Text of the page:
Transcript of "An Essay on Man"-Alexander Pope
An Essay on Man
"An Essay on Man"
The poem is an attempt to "vindicate the ways of God to Man," a variation on Milton's attempt in Paradise Lost to "justify the ways of God to Man" (1.26).
The natural laws consider the Universe as a whole a perfect work of God. To humans it appears to be evil and imperfect in many ways; however, Pope points out that this is due to our limited mindset and limited intellectual capacity.
A God of infinite wisdom exists
Part of the essay’s greatness is Pope’s unity of structure and theme.
Ana Strbac, MA English language teacher
Pope gets the message across that humans must accept their position in the
"Great Chain of Being"
which is at a middle stage between the angels and the beasts of the world. If we are able to accomplish this then we potentially could lead happy and virtuous lives.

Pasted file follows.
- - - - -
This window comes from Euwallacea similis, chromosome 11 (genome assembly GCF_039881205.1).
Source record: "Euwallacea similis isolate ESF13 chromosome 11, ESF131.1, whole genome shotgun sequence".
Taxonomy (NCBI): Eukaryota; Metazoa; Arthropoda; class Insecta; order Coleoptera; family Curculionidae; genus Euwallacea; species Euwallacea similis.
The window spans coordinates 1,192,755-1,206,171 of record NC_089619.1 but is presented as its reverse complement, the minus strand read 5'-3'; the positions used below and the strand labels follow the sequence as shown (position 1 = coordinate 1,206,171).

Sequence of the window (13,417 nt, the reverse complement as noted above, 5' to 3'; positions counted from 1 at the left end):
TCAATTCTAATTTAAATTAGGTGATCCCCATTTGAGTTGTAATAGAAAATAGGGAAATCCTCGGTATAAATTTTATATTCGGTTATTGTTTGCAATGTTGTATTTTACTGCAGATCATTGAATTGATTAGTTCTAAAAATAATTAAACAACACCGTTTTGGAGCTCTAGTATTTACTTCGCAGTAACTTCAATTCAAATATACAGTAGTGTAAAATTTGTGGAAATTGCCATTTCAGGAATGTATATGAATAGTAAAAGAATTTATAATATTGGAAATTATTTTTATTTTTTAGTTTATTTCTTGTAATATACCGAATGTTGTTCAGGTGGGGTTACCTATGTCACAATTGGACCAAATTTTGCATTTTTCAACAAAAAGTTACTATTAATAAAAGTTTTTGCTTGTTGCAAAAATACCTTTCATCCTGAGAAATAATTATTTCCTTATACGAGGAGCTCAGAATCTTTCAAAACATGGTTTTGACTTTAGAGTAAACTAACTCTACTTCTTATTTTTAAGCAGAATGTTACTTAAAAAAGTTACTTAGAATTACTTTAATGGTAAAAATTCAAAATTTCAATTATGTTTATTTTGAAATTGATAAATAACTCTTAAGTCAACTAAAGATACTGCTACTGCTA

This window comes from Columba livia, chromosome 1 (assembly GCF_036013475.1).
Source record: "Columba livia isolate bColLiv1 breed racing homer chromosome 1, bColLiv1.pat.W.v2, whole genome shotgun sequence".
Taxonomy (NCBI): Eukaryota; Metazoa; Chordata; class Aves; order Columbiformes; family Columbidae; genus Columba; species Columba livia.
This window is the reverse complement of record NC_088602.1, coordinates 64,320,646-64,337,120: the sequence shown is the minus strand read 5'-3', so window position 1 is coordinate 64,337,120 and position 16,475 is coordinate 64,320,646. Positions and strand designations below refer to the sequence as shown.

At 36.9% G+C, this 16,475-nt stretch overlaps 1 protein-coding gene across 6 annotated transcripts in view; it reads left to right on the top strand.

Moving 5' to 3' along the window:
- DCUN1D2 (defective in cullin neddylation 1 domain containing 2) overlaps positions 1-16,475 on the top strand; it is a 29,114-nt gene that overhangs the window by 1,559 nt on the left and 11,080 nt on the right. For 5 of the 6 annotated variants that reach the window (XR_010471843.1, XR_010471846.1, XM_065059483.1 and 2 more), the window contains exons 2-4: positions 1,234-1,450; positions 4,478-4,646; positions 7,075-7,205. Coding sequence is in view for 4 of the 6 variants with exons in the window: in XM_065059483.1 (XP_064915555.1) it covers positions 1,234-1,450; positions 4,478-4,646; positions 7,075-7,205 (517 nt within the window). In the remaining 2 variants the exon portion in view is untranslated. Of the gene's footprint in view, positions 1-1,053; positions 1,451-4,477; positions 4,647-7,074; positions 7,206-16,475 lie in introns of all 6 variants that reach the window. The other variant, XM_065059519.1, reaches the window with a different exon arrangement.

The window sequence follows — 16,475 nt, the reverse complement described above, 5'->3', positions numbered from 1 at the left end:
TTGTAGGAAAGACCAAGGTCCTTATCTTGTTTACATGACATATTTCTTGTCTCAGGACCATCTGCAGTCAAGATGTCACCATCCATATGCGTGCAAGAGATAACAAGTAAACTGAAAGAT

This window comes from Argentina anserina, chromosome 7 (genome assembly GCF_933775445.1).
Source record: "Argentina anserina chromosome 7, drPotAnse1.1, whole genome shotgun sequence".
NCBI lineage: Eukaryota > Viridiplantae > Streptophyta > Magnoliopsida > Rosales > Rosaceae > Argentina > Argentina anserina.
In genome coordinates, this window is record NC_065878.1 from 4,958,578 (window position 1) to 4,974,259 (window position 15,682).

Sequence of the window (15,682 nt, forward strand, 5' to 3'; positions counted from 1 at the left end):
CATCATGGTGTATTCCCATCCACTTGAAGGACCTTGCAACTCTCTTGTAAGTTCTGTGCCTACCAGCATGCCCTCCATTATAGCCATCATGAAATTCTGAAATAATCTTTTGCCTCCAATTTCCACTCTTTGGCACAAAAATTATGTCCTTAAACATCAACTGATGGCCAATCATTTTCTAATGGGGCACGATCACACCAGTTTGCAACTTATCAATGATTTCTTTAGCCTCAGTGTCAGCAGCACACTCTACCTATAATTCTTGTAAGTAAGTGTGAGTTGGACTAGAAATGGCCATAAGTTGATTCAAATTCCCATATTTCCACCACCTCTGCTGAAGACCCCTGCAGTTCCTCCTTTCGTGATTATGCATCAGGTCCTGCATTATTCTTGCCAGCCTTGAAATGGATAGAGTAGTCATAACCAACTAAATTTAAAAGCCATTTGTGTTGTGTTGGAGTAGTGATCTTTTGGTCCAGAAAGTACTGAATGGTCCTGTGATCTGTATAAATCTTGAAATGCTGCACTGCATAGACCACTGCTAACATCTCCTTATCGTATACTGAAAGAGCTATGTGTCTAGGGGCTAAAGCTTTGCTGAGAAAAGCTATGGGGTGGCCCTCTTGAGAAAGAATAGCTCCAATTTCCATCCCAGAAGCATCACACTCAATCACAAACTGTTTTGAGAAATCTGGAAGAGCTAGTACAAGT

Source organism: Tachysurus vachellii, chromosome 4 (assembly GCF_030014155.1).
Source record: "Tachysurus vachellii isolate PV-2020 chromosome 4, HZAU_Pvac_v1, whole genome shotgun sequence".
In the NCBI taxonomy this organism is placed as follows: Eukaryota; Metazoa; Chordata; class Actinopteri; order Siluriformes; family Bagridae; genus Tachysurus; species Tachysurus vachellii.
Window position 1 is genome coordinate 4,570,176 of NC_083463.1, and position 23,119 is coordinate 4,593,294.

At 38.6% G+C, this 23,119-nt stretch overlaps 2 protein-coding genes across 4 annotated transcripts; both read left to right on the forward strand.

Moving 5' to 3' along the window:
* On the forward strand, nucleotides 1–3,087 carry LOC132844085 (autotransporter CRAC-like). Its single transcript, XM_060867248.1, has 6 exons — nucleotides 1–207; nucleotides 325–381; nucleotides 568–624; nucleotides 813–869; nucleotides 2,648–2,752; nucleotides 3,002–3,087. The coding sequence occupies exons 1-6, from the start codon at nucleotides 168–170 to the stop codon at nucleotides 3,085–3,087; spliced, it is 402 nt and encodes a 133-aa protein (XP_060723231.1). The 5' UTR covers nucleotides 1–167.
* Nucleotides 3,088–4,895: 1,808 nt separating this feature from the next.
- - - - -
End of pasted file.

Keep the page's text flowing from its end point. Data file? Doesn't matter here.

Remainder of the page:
He created a world that is best of all possible ones.
The plenum, or all-embracing whole of the universe, is real and hierarchical
Authentic good is that of the whole, not of isolated parts.
Self-love and social love both motivate humans' conduct.
Virtue is attainable
The poem’s orderly exposition of ideas, its concentration on universals rather than specifics, and its heroic couplet verses, reflect the ideas of balance, subordination, and harmony better than even the finest prose.
Written in the form of epistles: term that is historically used to describe formal letters directed to a specific person.
Human beings must accept that their existence is the result of a perfect creator who created everything as perfectly as it can possibly be.